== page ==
Stangneth, Bettina. “Eichmann Before Jerusalem: The Unexamined Life of a Mass Murderer”, translated by Ruth Martin, Knopf, 2014.
Another Look at Evil without Banality
Hannah Arendt shocked the world with her idea that evil could be banal. It is quite scary to think that something as horrible as genocide could be perpetrated by simple people who are not evil or bad intrinsically. Arendt claimed that there was another moral category after she observed the trial of Adolf Eichmann as he was questioned about his role in the Holocaust and this is what eventually became her theory that caused a tremendous backlash from which she was never able to recover. I just finished teaching a course in which I maintained that much of what Arendt had to say has since proven to be true and now I am eating humble pie. Of course this new book was not yet published and, in fact, I had not heard that it was even in the process of being written. When Arendt published her book some 50 years ago, critics assumed that by trying to understand Eichmann’s particular kind of evil, Arendt was somehow excusing his actions. Since then there have been ongoing debates as to whether evil can indeed be banal and it seemed that Arendt had the last word on the subject. She had shaped the way we understand man. Now Bettina Stangneth, an independent German philosopher living in Hamburg, has just completely overturned conventional wisdom about the man Arendt observed in Jerusalem in the glass cage.
Her book, “Eichmann Before Jerusalem,” shows that Eichmann was a hugely successful liar and a performer who managed somehow to convince Arendt and many others that he had no motive other than advancing his career and that he was simply following orders. Stangneth has uncovered Eichmann’s own writings from before his capture in Argentina that prove him to have been deeply anti-Semitic and very committed to the Nazi’s war on race; that he was, indeed, an ideologue who knew and understood exactly what he was doing. What we see here is damning new evidence that will change the way we think not only about Eichmann but also about Hannah Arendt, one of the brilliant minds of the modern age.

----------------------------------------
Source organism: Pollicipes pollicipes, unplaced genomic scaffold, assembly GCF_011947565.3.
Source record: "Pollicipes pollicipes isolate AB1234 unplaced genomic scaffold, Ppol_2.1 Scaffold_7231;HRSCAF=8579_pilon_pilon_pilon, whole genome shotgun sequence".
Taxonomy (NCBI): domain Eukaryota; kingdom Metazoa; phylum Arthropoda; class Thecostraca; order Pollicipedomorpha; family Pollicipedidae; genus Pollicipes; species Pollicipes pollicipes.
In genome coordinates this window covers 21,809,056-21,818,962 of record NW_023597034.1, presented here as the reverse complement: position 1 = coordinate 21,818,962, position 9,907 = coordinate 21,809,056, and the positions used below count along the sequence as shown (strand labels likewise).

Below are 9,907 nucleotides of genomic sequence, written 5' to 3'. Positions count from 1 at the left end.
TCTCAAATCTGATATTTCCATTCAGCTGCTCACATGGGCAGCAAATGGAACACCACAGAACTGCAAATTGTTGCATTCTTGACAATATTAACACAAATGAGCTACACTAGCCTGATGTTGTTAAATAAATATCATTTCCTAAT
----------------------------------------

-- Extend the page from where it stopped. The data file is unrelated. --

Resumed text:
Every book that has been written since the Eichmann trial has been a dialogue with Hannah Arendt. Arendt was the only observer of the Eichmann trial in 1961 in Jerusalem who saw the fundamental ethical problems it presented. What she discovered is very important when looking at evil. The term “banality of evil” is an important concept in modern times. Her discovery of an important concept of evil — the banality of evil — is indispensable for discussions about modern crimes. She provided us with what we need to know to understand evil and that alone is a tremendous contribution. We cannot, by any means, ignore what she had to say.
Arendt’s characterized Eichmann in this way: “Except for an extraordinary diligence in looking out for his personal advancement, he had no motives at all. And this diligence in itself was in no way criminal….” Arendt could not find any sign of ideological convictions or specific evil motives in Eichmann. We now know that he had a strong ideological conviction as well as criminal motives. How could anyone claim that a man who would not deny that the clear decision to kill millions of people and continued to lecture about anti-Semitism to his colleagues and create institutions that had no aim but to realize mass murders are could be anything less than evil and criminal? What is disturbing about Eichmann is that he had the ability to use great diligence so that others would realize that he was indeed a murderer. He understood that the “inability to think” was something very useful. Without it, crimes of the state would be impossible, because one would never find enough convinced helpers. Eichmann understood that he had to use normal men and women. It seems that Eichmann understood the concept of the “banality of evil” very, very well.